Critic says report paid for by Church about French priest is ‘not justice’

APTN - Aboriginal Peoples Television Network [Winnipeg, Manitoba, Canada]

March 19, 2024

By Kathleen Martens

Lieve Halsberghe says Oblate Safeguarding Commission report ‘unworthy of a democracy’

A report that reviews a Catholic order’s handling of child sexual abuse allegations against one of its priests in Nunavut is being dismissed as nothing but propaganda by one of its staunchest critics.

“This report is not justice,” says Lieve Halsberghe, a researcher for “The church permits herself to create a parallel system they call justice, but which it is not.

“It is unworthy of a democracy that the church is allowed to investigate” itself.

The Oblates say the report, released Tuesday, is intended to provide a form of justice not available through the courts. France has refused to extradite Rivoire to face charges in Canada.

The Oblate Safeguarding Commission report commissioned by the Oblates of Mary Immaculate a year ago was released Monday and written by retired Quebec judge Andre Denis.

Denis says he concluded, based on the “preponderance of evidence” rather than proof beyond a reasonable doubt, that French priest Johannes Rivoire was guilty of sexually abusing five Inuit children between 1968 and 1979.

“That crime against a child is the worst crime anyone can do,” Denis said in an interview with APTN News Tuesday.

“I believe them,” he added of the victims he interviewed. “I told them.”

Denis says he drew his conclusion from evidence he collected during nearly a year of research on two continents.

None of the allegations against Rivoire have been tested in court and he denied them in an interview with APTN.

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Halsberghe, who was friends with one of the victims who died in 2012, denounced the report.

“…The Oblates have now paid for an expensive report so that they can officially claim to be innocent,” she said in an emailed statement.

But based on the content of the report, they cannot deny the allegations any longer, she added.

The Oblates say the report is intended to provide a form of justice not available through the courts. France has refused to extradite Rivoire to face charges in Canada.

“I hope that the findings bring some validation and some small measure of … healing for people that they have been heard,” said Rev. Ken Thorson, who speaks for the Oblates in Canada. “The fact that (the judge) found credible all of the reported abuse, this was something of a surprise, but I’m grateful that the truth comes out.”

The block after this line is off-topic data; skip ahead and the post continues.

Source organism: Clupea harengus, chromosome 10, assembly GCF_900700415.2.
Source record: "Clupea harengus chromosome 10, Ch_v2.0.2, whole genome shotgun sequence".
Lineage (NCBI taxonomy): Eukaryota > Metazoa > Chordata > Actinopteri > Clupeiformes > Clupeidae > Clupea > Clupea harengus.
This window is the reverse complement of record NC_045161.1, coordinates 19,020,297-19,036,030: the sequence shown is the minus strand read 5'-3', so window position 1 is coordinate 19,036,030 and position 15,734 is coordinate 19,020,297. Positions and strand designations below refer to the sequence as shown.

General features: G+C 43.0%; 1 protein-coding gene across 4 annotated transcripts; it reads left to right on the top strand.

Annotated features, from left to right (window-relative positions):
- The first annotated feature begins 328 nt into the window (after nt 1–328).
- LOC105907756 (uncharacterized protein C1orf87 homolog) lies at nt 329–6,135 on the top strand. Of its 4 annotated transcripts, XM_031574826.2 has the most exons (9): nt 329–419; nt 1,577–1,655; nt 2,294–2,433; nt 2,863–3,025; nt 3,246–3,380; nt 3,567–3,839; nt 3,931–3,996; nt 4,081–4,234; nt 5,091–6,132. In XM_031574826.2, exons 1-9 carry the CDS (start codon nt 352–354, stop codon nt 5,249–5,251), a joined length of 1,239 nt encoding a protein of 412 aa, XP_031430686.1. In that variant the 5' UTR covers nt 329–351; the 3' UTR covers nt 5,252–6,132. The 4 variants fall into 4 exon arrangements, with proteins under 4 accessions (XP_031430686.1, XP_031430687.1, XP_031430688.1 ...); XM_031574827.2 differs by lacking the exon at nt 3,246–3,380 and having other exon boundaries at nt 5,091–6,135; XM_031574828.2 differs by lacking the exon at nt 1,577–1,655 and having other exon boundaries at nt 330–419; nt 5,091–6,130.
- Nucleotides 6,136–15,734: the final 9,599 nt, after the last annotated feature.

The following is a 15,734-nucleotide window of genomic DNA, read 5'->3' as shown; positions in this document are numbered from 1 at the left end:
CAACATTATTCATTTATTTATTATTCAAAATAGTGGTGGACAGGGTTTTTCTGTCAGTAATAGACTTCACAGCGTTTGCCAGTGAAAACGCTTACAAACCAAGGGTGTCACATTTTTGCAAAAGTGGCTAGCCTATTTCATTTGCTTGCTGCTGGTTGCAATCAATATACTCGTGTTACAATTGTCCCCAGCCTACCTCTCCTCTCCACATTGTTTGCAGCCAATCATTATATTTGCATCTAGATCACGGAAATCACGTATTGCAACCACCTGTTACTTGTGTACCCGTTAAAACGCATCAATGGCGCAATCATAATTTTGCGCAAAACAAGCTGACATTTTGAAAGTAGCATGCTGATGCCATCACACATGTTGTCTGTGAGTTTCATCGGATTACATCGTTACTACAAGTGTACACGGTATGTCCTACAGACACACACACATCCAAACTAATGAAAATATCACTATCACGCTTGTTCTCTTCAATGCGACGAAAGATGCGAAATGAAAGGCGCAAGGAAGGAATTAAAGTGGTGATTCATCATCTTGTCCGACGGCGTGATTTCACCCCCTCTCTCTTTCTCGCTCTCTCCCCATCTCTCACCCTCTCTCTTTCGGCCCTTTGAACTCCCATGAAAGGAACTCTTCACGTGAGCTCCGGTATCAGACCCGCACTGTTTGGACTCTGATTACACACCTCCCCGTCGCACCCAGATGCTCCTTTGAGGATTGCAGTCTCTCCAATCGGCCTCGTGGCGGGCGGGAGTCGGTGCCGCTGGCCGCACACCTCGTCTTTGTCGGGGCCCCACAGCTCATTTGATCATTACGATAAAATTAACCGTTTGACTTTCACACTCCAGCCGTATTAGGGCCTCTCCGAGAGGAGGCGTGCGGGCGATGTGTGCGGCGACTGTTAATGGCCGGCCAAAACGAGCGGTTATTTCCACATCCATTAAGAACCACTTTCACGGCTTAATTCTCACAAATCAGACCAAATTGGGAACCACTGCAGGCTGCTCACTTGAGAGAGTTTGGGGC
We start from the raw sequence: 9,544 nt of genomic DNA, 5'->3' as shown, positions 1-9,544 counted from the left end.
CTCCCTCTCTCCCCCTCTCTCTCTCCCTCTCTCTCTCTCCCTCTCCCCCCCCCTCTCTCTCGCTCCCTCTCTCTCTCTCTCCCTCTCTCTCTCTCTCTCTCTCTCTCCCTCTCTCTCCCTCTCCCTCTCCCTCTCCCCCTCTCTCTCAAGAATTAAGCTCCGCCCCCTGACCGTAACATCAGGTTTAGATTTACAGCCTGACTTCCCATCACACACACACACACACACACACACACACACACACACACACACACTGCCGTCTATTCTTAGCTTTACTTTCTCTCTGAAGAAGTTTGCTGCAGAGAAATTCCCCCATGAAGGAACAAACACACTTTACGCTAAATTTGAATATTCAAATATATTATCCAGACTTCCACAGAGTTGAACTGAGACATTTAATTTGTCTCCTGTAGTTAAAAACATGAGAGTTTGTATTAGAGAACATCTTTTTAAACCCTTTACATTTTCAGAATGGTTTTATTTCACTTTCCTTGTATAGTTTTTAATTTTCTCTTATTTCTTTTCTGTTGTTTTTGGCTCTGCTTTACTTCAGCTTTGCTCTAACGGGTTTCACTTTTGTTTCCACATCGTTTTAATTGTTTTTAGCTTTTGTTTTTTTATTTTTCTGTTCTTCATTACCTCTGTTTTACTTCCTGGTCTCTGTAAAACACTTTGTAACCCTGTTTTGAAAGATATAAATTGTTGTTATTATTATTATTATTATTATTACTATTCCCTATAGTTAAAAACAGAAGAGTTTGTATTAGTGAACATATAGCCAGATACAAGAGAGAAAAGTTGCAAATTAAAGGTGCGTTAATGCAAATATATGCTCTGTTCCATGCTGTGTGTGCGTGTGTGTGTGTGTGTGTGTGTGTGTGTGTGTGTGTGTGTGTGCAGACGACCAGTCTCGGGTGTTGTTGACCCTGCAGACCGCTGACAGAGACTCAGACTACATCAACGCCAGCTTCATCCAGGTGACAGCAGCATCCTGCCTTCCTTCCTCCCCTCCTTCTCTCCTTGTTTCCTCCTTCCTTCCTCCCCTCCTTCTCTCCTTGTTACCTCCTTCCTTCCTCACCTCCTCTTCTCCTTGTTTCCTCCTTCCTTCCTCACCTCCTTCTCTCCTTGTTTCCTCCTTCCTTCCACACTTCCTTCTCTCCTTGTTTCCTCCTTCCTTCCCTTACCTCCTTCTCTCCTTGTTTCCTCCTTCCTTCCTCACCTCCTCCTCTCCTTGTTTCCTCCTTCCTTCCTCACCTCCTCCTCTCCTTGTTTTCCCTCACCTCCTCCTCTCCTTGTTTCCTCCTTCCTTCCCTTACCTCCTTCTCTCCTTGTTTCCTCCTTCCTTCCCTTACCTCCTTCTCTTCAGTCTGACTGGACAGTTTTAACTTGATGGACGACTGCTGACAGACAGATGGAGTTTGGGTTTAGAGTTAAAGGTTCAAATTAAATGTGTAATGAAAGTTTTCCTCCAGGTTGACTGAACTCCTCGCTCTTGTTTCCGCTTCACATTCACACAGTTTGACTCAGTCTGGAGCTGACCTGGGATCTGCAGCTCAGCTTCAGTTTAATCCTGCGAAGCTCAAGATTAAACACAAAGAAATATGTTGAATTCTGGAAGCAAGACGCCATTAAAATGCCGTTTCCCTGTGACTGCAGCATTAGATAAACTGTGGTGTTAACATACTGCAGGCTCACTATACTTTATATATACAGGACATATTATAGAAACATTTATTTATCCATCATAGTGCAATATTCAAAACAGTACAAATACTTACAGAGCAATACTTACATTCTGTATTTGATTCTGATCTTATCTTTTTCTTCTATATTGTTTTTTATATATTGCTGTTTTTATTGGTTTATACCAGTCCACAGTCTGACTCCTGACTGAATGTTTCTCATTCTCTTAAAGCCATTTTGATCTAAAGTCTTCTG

Thorson says the report does not “absolve” the Oblates, and recommends ways to improve their “safeguarding” policies and procedures.

“Ultimately, one of our members has been found to have abused children and has not been willing to make himself available to face the charges against him. I would say the Oblates didn’t move quickly enough and early enough and that has contributed to an extension of the suffering of those who were hurt.”

The report may help them finally get Rivoire, now 93, out of the order. Last month, church leadership in Rome declined to remove the priest citing his ailing health.

“His lawyers have said that according to his doctors he’s not able to fly to travel for more than an hour,” said Thorson.

Denis says the regional Inuit organization Nunavut Tunngavik Inc. (NTI) and the Nunavut court did not respond to his requests to provide information and participate in the review.

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The judge says he paid for court documents that never arrived.

“It’s regretful because it would have made for a fuller report,” noted Thorson. “I wouldn’t offer any comment as to why they didn’t participate.”

NTI and national organization Inuit Tapiriit Kanatami, asked Pope Francis in 2022 to intervene in the case. There has been no indication the pontiff acted.

One of the victims still hopes to face Rivoire in court. Or France.

“I want him to apologize for what he did to me,” said the woman in an interview.

“They say his age is a consideration. What about my age? I was a child.”

Thorson wouldn’t reveal the cost of the report except to say “it was considerable.”

NTI did not respond to requests for comment from APTN News.